Statistics can be confusing and even more so when it comes to our real estate industry, due to the numbers with which we have to work. They tend to be more general than specific. However, they can indicate trends and the direction of the market.
If you look at a true statistical picture of our real estate market for 2012, overall, we ended the year flat compared to 2011. There really was not any measurable improvement. While there is a lot more development activity and improvement to our country’s infrastructure this year, buying activity has not yet been impacted by this positive momentum.
As a best estimate, we are very likely about a year away from seeing our market turn upwards. But, at least, it now appears this will finally happen. Starting sometime later in 2013, real estate activity will slowly start to improve on a consistent basis.
Articles have been written about how we are up 100 per cent or 200 per cent in sales volume, which is the dollar amount of sales. However, a few large purchases can skew those total values and it is not a true picture of the overall real estate market. Sales activity, which is the number of individual sales transactions in a year, is the best gauge of whether the market is doing better or worse. This represents the total number of people who are confident enough to make a major purchase of real estate.
When you look at sales activity for 2011, there were 462 sales transactions. In 2012, there were 422 – 40 less purchases. However, when you factor in 46 more pending sales for 2012 over 2011, the total number of sales where properties went under contract for the year, were 462 for 2011 and 468 for 2012 – a difference of only 6.
Our statistics do tell us some other interesting broad trends. 86 per cent of all sales for both years, 2011 and 2012, were for properties under $1,000,000. Below are some other percentages for the total number of completed sales (does not include pending sales) at different price levels:
In the category of $1,000,000 – $2,000,000 a smaller share of properties were sold (8 per cent down from 10 per cent in 2011). In the $2,000,000-$3,000,000 price range the share increased from 2 per cent to 3.5 per cent and properties over $3 million marginally grew their share to 2.6 per cent overall (up from 2 per cent in 2011).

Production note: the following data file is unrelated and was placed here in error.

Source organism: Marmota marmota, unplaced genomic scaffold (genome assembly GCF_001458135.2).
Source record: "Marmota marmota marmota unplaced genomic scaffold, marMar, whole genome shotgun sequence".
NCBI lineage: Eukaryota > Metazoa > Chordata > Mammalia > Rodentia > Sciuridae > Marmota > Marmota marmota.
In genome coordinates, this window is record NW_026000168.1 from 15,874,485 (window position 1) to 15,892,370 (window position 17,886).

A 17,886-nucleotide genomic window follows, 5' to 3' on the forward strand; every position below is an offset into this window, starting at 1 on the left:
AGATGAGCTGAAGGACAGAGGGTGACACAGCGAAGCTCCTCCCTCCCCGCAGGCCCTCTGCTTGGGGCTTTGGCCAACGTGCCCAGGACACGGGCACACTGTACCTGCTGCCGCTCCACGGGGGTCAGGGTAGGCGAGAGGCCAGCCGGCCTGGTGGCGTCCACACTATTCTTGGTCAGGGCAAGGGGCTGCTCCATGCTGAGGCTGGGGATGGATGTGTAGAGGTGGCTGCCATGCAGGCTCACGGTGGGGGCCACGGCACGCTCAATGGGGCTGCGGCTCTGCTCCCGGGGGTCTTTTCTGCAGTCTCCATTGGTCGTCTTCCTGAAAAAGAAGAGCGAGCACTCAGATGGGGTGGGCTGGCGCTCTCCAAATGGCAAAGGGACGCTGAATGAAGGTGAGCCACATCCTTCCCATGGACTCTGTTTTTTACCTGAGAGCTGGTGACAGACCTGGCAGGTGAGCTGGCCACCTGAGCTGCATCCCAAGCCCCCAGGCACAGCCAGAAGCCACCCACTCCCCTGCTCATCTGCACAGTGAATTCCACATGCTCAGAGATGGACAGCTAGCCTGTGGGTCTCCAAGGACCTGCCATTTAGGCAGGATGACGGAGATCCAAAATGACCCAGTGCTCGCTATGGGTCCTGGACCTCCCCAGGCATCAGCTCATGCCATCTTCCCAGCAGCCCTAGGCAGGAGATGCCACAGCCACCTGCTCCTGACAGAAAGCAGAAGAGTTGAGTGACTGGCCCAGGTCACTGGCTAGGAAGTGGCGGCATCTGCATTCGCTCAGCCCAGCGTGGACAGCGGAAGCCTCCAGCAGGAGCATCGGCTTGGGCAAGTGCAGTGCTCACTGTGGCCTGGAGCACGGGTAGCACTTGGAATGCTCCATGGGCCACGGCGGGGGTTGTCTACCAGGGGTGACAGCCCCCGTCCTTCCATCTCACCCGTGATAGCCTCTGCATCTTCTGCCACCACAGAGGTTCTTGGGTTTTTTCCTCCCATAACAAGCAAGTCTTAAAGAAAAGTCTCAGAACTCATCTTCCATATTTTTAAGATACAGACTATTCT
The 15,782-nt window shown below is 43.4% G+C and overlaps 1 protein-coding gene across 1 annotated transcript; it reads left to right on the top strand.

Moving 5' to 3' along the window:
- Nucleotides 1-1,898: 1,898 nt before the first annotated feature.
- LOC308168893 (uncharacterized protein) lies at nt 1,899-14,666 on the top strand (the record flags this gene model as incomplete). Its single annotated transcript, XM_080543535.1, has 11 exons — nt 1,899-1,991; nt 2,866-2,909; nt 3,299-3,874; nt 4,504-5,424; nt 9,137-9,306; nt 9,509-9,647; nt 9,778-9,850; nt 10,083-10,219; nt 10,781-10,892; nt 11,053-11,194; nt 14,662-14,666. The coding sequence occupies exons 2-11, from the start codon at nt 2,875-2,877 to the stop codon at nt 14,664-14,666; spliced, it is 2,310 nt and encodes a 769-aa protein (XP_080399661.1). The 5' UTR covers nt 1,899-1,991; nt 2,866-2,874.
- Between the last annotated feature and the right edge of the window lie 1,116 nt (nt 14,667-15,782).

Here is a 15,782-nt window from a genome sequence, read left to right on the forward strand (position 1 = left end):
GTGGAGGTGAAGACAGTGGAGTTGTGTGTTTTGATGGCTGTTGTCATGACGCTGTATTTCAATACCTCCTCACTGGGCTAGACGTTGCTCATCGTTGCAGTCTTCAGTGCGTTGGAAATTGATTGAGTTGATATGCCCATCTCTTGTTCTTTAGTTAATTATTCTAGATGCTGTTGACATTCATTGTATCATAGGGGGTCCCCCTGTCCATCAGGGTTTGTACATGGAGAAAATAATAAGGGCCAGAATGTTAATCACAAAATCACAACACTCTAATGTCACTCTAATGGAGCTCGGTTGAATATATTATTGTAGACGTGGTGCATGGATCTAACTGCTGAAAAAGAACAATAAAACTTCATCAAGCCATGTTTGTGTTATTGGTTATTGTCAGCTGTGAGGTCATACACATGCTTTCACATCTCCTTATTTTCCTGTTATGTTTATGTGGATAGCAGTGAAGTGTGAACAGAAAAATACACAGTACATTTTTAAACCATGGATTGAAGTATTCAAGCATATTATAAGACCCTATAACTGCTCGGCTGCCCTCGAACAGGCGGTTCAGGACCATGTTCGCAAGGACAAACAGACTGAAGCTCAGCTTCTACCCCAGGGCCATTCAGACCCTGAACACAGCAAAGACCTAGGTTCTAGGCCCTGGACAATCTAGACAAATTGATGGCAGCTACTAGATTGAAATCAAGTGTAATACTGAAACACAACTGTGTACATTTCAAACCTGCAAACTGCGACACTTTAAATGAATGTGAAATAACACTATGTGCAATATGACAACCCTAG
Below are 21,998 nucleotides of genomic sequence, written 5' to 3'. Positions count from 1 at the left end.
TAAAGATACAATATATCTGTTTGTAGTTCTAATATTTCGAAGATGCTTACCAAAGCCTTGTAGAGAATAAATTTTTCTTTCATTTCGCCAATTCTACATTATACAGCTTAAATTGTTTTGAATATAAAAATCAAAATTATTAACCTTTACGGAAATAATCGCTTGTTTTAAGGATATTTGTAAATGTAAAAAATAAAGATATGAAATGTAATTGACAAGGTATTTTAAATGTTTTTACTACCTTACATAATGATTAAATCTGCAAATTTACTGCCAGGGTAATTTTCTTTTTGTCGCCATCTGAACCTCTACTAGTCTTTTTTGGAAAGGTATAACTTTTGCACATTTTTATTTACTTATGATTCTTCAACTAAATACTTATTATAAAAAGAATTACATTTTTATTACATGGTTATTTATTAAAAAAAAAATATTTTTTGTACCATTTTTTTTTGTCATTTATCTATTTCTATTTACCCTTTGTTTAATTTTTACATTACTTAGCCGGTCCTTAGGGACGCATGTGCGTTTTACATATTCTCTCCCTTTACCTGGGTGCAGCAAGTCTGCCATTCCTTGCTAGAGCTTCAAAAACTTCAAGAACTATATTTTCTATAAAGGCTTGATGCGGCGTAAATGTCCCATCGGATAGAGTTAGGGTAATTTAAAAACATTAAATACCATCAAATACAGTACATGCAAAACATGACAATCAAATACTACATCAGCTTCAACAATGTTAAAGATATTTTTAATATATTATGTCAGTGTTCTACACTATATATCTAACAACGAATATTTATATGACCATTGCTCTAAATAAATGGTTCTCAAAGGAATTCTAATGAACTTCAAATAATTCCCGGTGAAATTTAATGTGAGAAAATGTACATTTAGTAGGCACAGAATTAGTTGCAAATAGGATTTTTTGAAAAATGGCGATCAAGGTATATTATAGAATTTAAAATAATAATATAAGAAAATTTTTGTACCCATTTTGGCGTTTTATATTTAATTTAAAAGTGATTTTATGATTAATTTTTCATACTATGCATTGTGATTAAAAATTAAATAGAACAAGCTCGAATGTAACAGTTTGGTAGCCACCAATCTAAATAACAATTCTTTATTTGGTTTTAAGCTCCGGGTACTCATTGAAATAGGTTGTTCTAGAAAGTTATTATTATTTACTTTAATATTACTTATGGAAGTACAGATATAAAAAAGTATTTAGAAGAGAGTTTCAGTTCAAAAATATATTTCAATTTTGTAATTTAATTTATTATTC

Since 2008, our real estate market has struggled to gain traction. We saw that, again, in 2012, as we seem to continue bumping along the bottom. However, if we look at development activity in the country that creates value, we can gain a better feel for the future direction of the real estate market.
The amount of development and improvement to our infrastructure going into 2013 is far greater than anything we have seen in the last five years or more. This bodes extremely well for improving property values, over time, as the benefit from this development has a ripple effect across our real estate market.
We have been down for a long time. However, we will not stay down forever and change is in the wind. While 2013 may not be a stellar year, it will most likely be the starting year of several years of improvement. Real estate is a cyclical market and the cycle is about to change.
Any savvy investor should be looking at the trends in the market and start investing at the beginning of the cycle turning upwards. Focus on what will be the high demand areas. Britannia is one classic example.
Not only did the Britannia villas get beaten down by the recession, but they got a double whammy due to their cornerstone property, the previous Hyatt Regency Hotel, falling into disrepair and shambles for years. Values for these villas depreciated more than the overall market and in many cases, you cannot currently build them for their current sales prices. This is a conundrum.
When you look at the next five years for Britannia, plans are to have a new 4 star plus hotel, convention center, spa, pool, restaurant, marina area, newly restored golf course and some residences. All of Britannia will have access to these new, upscale, vastly improved facilities and will benefit from them and the value they create for the whole development property.
Additionally, Britannia is right next door to Camana Bay and the continually improving attraction there. The 42 acres of vacant land between the Britannia golf course and Camana Bay will also be developed, in the not too distant future, adding more value. Access will also be improved from Britannia and the hotel, as the critical mass now warrants easier traffic flow over to the Camana Bay town center.
This is just one example of the pearls that are out there. We have become so jaded over the last five years that sometimes we do not see the opportunity right in front of us, until we have missed the best chance to realise an increase in value and capital appreciation.
2013 appears to be the tipping point year for our real estate market. It may be time to take another look at this market more closely, for both investment and personal property ownership, while it is still very affordable.